Organization, multi-level lists, and the numbers of editing

Hello dear readers.

Shall I express my sincere apologies for posting nothing but writing prompts for the last number of weeks? I shan’t, for I was deep within a story that demanded every moment of focus and creativity, and I happily neglected this blog. The Nereid is the story that emerged from the rough, disorganized, hopelessly bland mass of words I squished out of my mind from NaNoWriMo 2013. In all honesty, I had intended to pick it up again in January… but when I read it through I could not mentally traverse the leagues of work that remained to be done to salvage it.

Then, about a month ago, something clicked. And then something else clicked. Then things were clicking all over the place, like being surrounded by people cracking their knuckles (except, you know, in a pleasant and productive kind of way…), and I was able to move forward on the project.

The greatest issue I was having with my story was how it would be told through time. My draft was a hodge-podge of different techniques.

Inspired by my new job, which at times requires me to format hundred-page, multi-level documents, I did a timeline of my story – from the beginning of time until a generation past its “conclusion” – and assigned each level of the story a number.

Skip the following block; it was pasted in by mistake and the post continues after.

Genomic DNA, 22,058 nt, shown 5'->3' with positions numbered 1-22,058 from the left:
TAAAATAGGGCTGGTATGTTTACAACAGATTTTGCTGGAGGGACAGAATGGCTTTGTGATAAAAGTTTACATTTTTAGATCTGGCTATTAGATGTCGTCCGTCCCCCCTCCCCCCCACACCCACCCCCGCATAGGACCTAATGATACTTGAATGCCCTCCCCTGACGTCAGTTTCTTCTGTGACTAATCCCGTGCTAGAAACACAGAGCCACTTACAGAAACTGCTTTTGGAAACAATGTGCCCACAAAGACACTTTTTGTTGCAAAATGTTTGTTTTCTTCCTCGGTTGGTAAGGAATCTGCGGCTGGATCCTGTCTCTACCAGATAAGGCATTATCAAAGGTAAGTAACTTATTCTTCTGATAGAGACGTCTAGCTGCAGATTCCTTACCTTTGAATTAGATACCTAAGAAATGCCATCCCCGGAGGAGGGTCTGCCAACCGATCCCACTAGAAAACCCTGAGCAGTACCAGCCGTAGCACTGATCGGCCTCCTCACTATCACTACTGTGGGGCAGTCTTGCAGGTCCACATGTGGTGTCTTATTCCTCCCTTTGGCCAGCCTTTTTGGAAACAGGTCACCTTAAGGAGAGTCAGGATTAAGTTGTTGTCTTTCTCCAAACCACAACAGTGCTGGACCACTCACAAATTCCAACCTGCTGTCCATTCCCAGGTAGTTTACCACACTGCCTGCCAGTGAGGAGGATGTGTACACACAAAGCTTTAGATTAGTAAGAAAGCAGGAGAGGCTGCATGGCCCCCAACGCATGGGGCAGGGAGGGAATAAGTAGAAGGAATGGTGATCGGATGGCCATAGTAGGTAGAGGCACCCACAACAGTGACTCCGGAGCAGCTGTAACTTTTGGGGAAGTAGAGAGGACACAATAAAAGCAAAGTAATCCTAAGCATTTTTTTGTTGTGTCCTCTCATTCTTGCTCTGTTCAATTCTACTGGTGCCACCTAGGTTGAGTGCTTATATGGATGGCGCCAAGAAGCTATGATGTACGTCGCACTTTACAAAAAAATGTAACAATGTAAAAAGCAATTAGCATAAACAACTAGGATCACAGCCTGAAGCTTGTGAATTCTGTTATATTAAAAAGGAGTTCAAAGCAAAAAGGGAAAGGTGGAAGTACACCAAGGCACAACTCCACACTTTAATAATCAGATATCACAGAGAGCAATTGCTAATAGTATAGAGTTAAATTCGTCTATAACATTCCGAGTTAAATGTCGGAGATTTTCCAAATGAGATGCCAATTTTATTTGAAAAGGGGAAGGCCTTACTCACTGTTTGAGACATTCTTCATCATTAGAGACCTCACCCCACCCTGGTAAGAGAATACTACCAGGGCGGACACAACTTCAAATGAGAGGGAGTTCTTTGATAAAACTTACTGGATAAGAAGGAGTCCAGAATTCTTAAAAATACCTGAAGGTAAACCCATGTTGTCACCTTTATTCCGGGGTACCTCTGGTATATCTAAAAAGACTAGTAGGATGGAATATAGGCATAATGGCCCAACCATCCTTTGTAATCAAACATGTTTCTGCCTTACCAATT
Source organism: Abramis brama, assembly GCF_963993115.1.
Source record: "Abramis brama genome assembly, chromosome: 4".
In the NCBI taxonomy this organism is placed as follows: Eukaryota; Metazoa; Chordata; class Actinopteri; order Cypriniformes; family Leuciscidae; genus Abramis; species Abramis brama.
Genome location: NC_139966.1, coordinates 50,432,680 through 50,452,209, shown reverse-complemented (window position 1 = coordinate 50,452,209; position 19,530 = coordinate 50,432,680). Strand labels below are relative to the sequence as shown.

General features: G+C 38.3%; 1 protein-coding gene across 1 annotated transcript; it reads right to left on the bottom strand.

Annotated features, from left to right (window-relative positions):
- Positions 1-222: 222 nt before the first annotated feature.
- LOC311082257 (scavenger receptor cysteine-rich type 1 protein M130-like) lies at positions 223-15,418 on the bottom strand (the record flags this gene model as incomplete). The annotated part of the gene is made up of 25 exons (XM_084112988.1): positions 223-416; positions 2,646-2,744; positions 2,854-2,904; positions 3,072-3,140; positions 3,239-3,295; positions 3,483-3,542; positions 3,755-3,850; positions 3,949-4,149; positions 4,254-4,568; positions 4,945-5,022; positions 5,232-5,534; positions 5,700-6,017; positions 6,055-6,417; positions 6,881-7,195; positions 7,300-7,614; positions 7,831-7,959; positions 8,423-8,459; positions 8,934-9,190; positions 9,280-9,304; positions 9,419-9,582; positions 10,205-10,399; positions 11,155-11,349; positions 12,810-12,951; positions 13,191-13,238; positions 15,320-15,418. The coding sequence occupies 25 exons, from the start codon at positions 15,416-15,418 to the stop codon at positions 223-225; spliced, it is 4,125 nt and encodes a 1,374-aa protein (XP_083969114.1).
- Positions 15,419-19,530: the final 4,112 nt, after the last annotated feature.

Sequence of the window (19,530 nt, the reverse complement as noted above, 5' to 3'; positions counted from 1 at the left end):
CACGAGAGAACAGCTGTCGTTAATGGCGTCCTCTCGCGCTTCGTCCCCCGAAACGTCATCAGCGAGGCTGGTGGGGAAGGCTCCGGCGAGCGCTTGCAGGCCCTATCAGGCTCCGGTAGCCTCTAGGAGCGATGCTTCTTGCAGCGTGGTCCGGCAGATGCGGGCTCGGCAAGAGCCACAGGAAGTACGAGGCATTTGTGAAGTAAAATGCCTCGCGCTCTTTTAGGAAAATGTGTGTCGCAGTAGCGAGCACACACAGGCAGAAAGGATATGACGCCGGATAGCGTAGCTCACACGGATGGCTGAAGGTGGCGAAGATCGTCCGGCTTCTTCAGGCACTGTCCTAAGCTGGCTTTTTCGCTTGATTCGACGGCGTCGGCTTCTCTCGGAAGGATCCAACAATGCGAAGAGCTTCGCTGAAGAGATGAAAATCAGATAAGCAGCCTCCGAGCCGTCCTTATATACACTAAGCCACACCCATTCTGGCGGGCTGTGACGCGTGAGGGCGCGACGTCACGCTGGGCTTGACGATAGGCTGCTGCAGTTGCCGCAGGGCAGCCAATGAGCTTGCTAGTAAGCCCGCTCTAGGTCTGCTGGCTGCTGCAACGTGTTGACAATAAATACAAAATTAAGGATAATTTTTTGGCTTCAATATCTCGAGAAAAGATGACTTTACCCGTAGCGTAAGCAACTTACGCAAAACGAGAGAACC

For example (not actually the plot of The Nereid):

Part 1: Pre-history of the protagonist
Timeline: 2002-2027
Section 1.1: Protagonist has an accident-prone childhood
Chapter 1.1.1: Protagonist falls down the stairs
Chapter 1.1.2: Protagonist gets hit by a car
Chapter 1.1.3: Protagonist gets hit by a meteor
Section 1.2: Protagonist has a period of incredibly graceful teenage years
Chapter 1.2.1: Protagonist is forced to take dance lessons in high school gym class, and has natural talent
Chapter 1.2.2: Protagonist auditions for a reality dance show
Part 2:  Main body of the story
Timeline: 2027-2034

When I created a timeline for my story, I listed the general plot points that coordinated with each Part, Section, and Chapter in increasing detail. Then, where applicable, I pasted any corresponding parts of my NaNoWriMo draft in the appropriate chapter.

This was an incredibly useful process that I’ve never used before. This multi-level timeline allowed me to see the progression of events from the first moment to the last, assess where my plot was fuzzy or inconsistent, see the places in the story where I have opportunities for character and plot development, and – perhaps most importantly – get a good sense of how much work there still is to do. But my favourite thing about working in these numbered portions is how simple it is to manage my master file. Believe me. It’s a dream.

Until next time, readers.

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